Exceptionally, for this year, instead of our usual educational architecture firm visits programme, we presented the contest “The power of architecture to impact my life”.
In partnership with the London Festival of Architecture and Bowerbird, and supported by Tom Dixon and TRJ, we asked the people in London which building has impacted their lives the most.
As we know, architecture shapes our cities and places, our social and cultural values, and our daily lives. Architecture changes the skyline or the views around us, buildings are shaping our daily routine or have helped a place or community for the better. Architecture can change the fortunes of a place or it can just make our skin crawl.
During the 2020 London Festival of Architecture in June, we collected people’s votes here.
Surprisingly very different projects get on the podium: a museum, a mixed-use high rise building, and a station.
The final winner of our first contest is Pitzhanger Manor and Gallery by Jestico + Whiles with Julian Harrap Architects. The nationally important Grade-I-listed building, designed by Sir John Soane and George Dance the Younger, has been sensitively restored and transformed into a world-class museum. The restoration has revealed one of West London’s supreme heritage gems, and has created a country manor in the urban setting of Ealing town centre.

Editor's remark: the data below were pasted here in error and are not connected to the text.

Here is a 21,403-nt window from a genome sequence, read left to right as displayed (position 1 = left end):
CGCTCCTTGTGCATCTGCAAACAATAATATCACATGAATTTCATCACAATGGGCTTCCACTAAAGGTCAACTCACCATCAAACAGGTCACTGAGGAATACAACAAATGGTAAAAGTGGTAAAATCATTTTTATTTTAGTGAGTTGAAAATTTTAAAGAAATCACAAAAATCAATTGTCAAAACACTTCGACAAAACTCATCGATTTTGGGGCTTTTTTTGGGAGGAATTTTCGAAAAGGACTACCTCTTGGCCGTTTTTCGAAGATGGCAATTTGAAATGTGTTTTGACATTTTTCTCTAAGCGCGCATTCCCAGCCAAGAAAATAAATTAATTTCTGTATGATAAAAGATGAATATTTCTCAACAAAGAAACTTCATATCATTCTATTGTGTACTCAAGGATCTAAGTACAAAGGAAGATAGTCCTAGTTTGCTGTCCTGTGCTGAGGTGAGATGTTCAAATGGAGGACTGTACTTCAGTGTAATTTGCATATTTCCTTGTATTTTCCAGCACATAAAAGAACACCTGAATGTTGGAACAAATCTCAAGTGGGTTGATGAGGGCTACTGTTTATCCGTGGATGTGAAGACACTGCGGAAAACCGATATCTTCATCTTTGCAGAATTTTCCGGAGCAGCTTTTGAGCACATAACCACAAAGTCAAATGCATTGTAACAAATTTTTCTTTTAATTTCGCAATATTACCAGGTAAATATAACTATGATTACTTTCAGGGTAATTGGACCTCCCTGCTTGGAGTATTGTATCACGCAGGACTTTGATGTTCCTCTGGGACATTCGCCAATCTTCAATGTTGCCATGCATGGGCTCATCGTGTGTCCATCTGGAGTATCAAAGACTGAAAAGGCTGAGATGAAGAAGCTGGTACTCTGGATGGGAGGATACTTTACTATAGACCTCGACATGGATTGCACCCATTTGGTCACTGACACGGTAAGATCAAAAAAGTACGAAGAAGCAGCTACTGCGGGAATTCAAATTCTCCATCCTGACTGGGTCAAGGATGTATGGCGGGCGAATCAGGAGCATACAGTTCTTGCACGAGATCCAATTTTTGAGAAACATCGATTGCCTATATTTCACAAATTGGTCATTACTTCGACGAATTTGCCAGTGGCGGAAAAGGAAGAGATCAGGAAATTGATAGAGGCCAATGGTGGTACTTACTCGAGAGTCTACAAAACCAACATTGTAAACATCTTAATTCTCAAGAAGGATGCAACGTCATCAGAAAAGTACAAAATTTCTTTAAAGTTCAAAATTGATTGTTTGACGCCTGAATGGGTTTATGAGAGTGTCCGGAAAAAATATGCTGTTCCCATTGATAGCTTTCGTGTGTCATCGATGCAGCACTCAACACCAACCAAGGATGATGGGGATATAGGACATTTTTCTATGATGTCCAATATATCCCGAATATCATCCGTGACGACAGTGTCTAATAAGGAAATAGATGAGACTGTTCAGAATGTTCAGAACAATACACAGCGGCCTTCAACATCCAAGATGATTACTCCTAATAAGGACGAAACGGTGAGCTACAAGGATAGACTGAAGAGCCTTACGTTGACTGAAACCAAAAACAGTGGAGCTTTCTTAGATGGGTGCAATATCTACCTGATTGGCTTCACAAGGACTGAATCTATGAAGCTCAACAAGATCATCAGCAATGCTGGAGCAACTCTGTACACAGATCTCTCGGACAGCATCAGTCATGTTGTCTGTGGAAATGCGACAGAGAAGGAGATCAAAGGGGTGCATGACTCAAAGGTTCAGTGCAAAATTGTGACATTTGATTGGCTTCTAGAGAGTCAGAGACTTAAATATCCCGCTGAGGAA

Pitzhanger Manor and Gallery by Jestico + Whiles with Julian Harrap Architects | Photography: Andy Stagg
“Jestico + Whiles are absolutely delighted that Pitzhanger Manor & Gallery has triumphed in Archivibe’s London Festival of Architecture public vote contest – “The power of architecture to impact my life”. It was a real honour to have taken part on behalf of Pitzhanger Manor & Gallery and this welcome success is testament to what the project means to so many who are familiar with Soane’s masterpiece and how its recent transformation has breathed new life into the building, Walpole Park and the surrounding area of Ealing’s heritage quarter. Jestico + Whiles worked collaboratively with Pitzhanger Manor & Gallery Trust and the London Borough of Ealing – alongside Julian Harrap Architects – for over a decade to bring this truly special building back to life. After so many years of closure during restoration, refurbishment and extension, it has been a difficult time for the Gallery being closed again, having only recently re-opened to the public in 2019. Success in this contest is a welcome tonic and will hopefully encourage others to visit this exceptional gem in West London when it reopens shortly!” says Alex Gordon, Associate Director at Jestico + Whiles.
In second place, we find The Stratford by Skidmore Owings & Merrill (SOM) a residential and hotel tower in London that represents a new model for high-rise living. The building, which is positioned as a gateway to Stratford, is among the first in a recent wave of high-rise residential towers throughout London
The Stratford by Skidmore Owings & Merrill (SOM) | Photography: Hufton+Crow
On the podium, in third place, the London Bridge Station redevelopment by Grimshaw Architects, the culmination of six years of major work including wholesale complex multi-staged infrastructure realignment, setting a new benchmark of achievement.
The London Bridge Station redevelopment by Grimshaw Architects | Photography: Paul Raftery